Chicago corn, wheat and soybean futures all fell in trading Friday, as a negative outside market and concern over U.S. export sales put pressure on agricultural commodities.
The most active corn contract for December delivery fell 11.5 cents, or 1.53 percent, to close at 7.395 dollars per bushel. December wheat declined four cents, or 0.46 percent, to settle at 8.645 dollars per bushel. January soybeans sank 33.25 cents, or 2. 13 percent, to close at 15.2675 dollars per bushel.
Agricultural commodities all saw moderate to sharp losses on the session, as the grains fell in line with the majority of commodities Friday. Gold and crude oil each posted losses of more than two percent, with steep declines also seen in the U.S. stock market
Additionally, employment data from the U.S. Department of Labor showing the U.S. added more jobs than had been expected led to a sharp rise in the dollar, which further pressured the grains. A stronger greenback is a negative force for commodities, as it makes them more expensive to holders of other currencies.
Given the dominant negativity in outside markets, agricultural commodities had little support Friday and traders took the opportunity to engage in some long liquidation selling. However, the release of weekly export sales added even more pressure to the corn and wheat markets.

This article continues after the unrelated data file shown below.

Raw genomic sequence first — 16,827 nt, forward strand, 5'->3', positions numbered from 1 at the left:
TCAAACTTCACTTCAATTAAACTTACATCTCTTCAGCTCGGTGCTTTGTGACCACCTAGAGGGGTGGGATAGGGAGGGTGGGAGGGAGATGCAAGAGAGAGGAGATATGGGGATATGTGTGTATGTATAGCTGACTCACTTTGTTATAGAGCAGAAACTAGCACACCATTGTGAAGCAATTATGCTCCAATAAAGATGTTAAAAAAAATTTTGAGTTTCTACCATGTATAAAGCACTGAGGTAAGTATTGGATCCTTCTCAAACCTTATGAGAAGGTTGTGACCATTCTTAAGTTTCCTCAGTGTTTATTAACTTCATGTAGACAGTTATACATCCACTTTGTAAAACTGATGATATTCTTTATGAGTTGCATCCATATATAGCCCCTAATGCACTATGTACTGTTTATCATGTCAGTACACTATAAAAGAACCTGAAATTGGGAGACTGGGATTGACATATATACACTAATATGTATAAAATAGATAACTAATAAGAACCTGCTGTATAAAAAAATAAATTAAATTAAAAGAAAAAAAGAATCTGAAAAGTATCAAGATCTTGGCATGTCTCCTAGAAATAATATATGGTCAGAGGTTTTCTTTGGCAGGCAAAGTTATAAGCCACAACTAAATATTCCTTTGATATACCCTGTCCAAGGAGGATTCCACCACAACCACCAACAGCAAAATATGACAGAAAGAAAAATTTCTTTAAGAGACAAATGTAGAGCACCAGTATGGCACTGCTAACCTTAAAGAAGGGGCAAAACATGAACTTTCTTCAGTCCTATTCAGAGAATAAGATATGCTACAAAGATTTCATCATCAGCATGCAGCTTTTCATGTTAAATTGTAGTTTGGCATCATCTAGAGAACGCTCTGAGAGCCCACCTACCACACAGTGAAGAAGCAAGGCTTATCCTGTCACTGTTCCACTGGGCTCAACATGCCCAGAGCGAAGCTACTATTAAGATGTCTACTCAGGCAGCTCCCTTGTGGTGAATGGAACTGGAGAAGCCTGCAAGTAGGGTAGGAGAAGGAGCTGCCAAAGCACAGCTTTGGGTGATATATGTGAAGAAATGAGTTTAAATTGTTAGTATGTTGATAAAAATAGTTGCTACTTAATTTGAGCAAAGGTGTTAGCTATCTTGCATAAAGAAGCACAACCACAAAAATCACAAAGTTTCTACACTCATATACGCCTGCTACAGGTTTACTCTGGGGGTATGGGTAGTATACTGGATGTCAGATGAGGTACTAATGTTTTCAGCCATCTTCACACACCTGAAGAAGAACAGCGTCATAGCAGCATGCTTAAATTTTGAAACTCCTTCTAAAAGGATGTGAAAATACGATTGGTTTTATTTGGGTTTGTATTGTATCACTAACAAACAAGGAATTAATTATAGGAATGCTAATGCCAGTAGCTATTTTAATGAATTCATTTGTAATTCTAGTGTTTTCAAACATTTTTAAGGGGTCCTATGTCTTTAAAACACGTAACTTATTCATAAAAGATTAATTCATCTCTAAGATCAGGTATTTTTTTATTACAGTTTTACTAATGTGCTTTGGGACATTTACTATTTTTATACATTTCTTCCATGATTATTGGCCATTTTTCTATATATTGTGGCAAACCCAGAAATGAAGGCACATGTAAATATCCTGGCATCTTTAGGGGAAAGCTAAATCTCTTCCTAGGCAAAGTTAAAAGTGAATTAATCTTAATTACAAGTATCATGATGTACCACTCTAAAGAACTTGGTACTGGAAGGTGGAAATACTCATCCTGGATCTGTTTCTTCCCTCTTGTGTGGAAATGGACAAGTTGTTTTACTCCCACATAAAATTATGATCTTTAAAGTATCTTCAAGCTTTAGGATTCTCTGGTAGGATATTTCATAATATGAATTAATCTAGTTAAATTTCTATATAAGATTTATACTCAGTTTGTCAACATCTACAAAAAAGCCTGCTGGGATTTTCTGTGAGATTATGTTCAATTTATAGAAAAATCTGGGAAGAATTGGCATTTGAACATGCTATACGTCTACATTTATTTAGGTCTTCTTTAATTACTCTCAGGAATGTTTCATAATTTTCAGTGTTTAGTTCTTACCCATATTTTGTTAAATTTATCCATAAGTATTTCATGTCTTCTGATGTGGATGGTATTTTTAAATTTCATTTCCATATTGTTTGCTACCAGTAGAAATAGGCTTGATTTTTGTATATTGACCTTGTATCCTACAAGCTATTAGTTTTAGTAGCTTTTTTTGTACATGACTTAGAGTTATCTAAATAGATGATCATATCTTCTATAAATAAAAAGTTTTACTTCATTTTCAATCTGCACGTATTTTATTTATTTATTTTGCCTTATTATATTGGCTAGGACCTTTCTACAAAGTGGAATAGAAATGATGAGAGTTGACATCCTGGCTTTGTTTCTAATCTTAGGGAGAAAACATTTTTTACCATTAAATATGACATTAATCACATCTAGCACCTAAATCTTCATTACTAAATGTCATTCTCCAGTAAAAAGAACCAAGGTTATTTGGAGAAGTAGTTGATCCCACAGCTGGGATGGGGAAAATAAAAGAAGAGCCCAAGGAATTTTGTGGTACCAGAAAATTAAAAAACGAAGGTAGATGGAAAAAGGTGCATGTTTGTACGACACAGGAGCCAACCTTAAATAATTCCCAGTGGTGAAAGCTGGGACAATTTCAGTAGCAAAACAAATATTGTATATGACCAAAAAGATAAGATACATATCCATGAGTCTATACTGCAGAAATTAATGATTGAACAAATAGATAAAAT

Weekly export sales for corn were pegged at only 167,900 metric tonnes, far short of the 411,900-ton weekly average required to meet the U.S. Department of Agriculture (USDA) full-year forecast. Wheat weekly export sales of 362,900 metric tonnes also registered sharply below the 530,000 metric ton average necessary to meet the USDA forecast.
Traders blame the low export sales on the recent rise in corn and wheat prices, and worry that the high price levels have led to a sharp drop in demand for the U.S. crops. Consequently, traders continue to eye the corn and wheat markets with caution, but the two crops could possibly find some support from weather concerns in South America and the United States going forward.
For U.S. soybeans, however, world demand remains strong. Weekly soybean exports were reported as 760,600 metric tonnes, well above the average 195,000 metric tonnes required to meet the USDA forecast. Though the strong export sales give soybeans underlying support, the market was dominated Friday by the poor outside market conditions.